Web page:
The researchers found no increased risk of preterm birth among women with PBDE levels below that level, according to the report published online recently in the Journal of Perinatal Medicine.
“Our findings illustrate that flame retardants may have a tremendous impact on childbirth even if exposure occurred early on in the pregnancy,” said lead author Morgan Peltier, associate professor of clinical obstetrics, gynecology and reproductive medicine at NYU Long Island School of Medicine in Mineola, N.Y.
“Although PBDE chemicals are used with good intentions, they may pose a serious health concern that may have lasting consequences for children,” Peltier added in an NYU news release.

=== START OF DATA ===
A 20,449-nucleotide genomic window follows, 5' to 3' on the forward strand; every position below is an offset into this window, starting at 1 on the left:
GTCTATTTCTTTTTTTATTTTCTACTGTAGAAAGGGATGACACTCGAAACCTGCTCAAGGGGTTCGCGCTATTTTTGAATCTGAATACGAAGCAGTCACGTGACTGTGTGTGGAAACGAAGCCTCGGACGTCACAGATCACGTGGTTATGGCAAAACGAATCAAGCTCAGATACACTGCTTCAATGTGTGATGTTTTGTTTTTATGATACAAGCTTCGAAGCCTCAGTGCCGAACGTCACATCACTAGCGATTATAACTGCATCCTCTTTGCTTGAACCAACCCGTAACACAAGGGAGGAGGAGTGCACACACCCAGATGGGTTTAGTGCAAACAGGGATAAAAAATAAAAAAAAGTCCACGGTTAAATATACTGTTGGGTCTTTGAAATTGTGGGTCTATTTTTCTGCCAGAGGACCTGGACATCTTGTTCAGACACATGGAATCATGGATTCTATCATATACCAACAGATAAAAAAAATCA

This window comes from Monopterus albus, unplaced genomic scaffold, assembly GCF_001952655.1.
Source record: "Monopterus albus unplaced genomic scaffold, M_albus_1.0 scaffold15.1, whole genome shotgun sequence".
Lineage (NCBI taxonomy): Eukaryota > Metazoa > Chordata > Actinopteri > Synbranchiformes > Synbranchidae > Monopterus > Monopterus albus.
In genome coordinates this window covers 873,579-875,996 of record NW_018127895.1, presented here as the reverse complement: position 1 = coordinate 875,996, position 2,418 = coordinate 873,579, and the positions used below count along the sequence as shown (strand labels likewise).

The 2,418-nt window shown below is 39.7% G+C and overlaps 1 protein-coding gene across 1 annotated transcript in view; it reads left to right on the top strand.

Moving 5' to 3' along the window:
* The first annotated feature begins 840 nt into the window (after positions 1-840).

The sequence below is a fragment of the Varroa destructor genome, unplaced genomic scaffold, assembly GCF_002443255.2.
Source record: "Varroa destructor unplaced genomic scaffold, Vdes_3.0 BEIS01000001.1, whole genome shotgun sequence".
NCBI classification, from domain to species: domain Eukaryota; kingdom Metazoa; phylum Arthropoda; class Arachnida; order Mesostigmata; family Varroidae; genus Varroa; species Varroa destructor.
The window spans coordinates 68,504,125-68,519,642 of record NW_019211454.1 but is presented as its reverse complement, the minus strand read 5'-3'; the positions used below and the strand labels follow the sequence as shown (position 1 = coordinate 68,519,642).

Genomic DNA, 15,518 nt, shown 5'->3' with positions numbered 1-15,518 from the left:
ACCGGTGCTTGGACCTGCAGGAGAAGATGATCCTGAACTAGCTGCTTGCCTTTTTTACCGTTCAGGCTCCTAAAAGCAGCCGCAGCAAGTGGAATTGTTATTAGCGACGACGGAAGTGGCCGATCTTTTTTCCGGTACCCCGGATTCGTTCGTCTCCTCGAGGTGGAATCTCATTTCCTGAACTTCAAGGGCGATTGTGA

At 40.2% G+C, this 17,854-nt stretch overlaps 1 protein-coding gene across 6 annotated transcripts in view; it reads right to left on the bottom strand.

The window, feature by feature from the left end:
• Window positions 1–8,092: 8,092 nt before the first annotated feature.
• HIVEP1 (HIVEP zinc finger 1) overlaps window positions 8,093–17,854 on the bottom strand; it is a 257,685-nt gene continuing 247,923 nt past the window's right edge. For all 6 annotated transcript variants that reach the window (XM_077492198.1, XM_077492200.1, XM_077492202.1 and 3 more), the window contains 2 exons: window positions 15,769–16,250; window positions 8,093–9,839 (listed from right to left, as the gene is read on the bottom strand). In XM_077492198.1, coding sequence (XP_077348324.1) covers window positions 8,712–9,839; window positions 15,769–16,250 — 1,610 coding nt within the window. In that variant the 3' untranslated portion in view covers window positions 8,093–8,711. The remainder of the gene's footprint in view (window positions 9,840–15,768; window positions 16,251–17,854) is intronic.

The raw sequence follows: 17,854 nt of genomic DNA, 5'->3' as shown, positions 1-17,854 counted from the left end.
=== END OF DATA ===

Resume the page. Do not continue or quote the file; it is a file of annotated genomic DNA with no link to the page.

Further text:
There are an estimated 15 million preterm births worldwide each year.
Preterm birth is a leading cause of newborn death and has been linked with long-term neurological disorders including cerebral palsy, schizophrenia and learning problems.
Previous research suggested a link between PBDE exposure and preterm birth, but those studies focused on exposure to the chemicals late in pregnancy, specifically among white and African American mothers.
Peltier said the new study is the first to examine PBDE exposure in the first trimester of pregnancy, and it also included Asian and Hispanic women.
The Washington State Department of Health has more on PBDEs.